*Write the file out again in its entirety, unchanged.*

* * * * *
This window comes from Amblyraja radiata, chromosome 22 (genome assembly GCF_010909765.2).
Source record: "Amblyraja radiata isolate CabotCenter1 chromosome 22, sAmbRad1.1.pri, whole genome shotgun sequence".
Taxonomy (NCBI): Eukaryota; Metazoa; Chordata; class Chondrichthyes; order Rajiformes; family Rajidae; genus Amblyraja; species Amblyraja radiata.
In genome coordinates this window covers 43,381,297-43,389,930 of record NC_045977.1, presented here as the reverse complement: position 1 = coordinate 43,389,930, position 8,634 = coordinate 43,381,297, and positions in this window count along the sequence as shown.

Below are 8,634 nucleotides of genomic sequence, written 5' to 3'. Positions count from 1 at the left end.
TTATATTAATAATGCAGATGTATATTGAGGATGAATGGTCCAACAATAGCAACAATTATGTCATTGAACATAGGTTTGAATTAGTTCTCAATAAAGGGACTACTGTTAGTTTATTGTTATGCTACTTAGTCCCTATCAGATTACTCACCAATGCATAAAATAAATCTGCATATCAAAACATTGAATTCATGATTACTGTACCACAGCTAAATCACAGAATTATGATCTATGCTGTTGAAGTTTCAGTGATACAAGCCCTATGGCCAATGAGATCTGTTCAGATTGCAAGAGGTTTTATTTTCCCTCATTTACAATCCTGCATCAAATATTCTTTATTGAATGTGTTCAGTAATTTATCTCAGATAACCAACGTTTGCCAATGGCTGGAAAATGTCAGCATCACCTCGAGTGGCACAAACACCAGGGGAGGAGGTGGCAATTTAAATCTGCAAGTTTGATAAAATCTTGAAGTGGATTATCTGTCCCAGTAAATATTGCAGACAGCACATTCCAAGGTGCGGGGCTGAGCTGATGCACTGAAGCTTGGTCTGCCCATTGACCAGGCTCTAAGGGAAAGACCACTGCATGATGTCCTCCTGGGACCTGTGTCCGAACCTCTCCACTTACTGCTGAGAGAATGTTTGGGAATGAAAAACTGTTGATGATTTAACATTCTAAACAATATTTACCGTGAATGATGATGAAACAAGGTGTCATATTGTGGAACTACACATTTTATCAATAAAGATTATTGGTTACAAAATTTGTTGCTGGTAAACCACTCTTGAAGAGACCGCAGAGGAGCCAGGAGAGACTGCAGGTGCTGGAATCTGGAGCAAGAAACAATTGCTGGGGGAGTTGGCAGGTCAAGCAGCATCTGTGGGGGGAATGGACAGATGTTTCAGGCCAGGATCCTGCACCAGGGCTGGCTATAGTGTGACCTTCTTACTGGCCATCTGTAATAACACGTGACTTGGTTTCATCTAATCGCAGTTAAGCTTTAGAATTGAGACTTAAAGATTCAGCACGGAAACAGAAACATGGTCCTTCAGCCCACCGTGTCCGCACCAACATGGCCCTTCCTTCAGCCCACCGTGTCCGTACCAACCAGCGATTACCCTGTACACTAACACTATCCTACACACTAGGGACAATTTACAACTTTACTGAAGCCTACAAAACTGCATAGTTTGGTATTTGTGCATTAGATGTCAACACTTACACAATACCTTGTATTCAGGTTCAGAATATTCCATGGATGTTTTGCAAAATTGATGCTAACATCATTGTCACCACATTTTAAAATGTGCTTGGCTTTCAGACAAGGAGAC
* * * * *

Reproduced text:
This window comes from Amblyraja radiata, chromosome 22 (genome assembly GCF_010909765.2).
Source record: "Amblyraja radiata isolate CabotCenter1 chromosome 22, sAmbRad1.1.pri, whole genome shotgun sequence".
Taxonomy (NCBI): Eukaryota; Metazoa; Chordata; class Chondrichthyes; order Rajiformes; family Rajidae; genus Amblyraja; species Amblyraja radiata.
In genome coordinates this window covers 43,381,297-43,389,930 of record NC_045977.1, presented here as the reverse complement: position 1 = coordinate 43,389,930, position 8,634 = coordinate 43,381,297, and positions in this window count along the sequence as shown.

Below are 8,634 nucleotides of genomic sequence, written 5' to 3'. Positions count from 1 at the left end.
TTATATTAATAATGCAGATGTATATTGAGGATGAATGGTCCAACAATAGCAACAATTATGTCATTGAACATAGGTTTGAATTAGTTCTCAATAAAGGGACTACTGTTAGTTTATTGTTATGCTACTTAGTCCCTATCAGATTACTCACCAATGCATAAAATAAATCTGCATATCAAAACATTGAATTCATGATTACTGTACCACAGCTAAATCACAGAATTATGATCTATGCTGTTGAAGTTTCAGTGATACAAGCCCTATGGCCAATGAGATCTGTTCAGATTGCAAGAGGTTTTATTTTCCCTCATTTACAATCCTGCATCAAATATTCTTTATTGAATGTGTTCAGTAATTTATCTCAGATAACCAACGTTTGCCAATGGCTGGAAAATGTCAGCATCACCTCGAGTGGCACAAACACCAGGGGAGGAGGTGGCAATTTAAATCTGCAAGTTTGATAAAATCTTGAAGTGGATTATCTGTCCCAGTAAATATTGCAGACAGCACATTCCAAGGTGCGGGGCTGAGCTGATGCACTGAAGCTTGGTCTGCCCATTGACCAGGCTCTAAGGGAAAGACCACTGCATGATGTCCTCCTGGGACCTGTGTCCGAACCTCTCCACTTACTGCTGAGAGAATGTTTGGGAATGAAAAACTGTTGATGATTTAACATTCTAAACAATATTTACCGTGAATGATGATGAAACAAGGTGTCATATTGTGGAACTACACATTTTATCAATAAAGATTATTGGTTACAAAATTTGTTGCTGGTAAACCACTCTTGAAGAGACCGCAGAGGAGCCAGGAGAGACTGCAGGTGCTGGAATCTGGAGCAAGAAACAATTGCTGGGGGAGTTGGCAGGTCAAGCAGCATCTGTGGGGGGAATGGACAGATGTTTCAGGCCAGGATCCTGCACCAGGGCTGGCTATAGTGTGACCTTCTTACTGGCCATCTGTAATAACACGTGACTTGGTTTCATCTAATCGCAGTTAAGCTTTAGAATTGAGACTTAAAGATTCAGCACGGAAACAGAAACATGGTCCTTCAGCCCACCGTGTCCGCACCAACATGGCCCTTCCTTCAGCCCACCGTGTCCGTACCAACCAGCGATTACCCTGTACACTAACACTATCCTACACACTAGGGACAATTTACAACTTTACTGAAGCCTACAAAACTGCATAGTTTGGTATTTGTGCATTAGATGTCAACACTTACACAATACCTTGTATTCAGGTTCAGAATATTCCATGGATGTTTTGCAAAATTGATGCTAACATCATTGTCACCACATTTTAAAATGTGCTTGGCTTTCAGACAAGGAGAC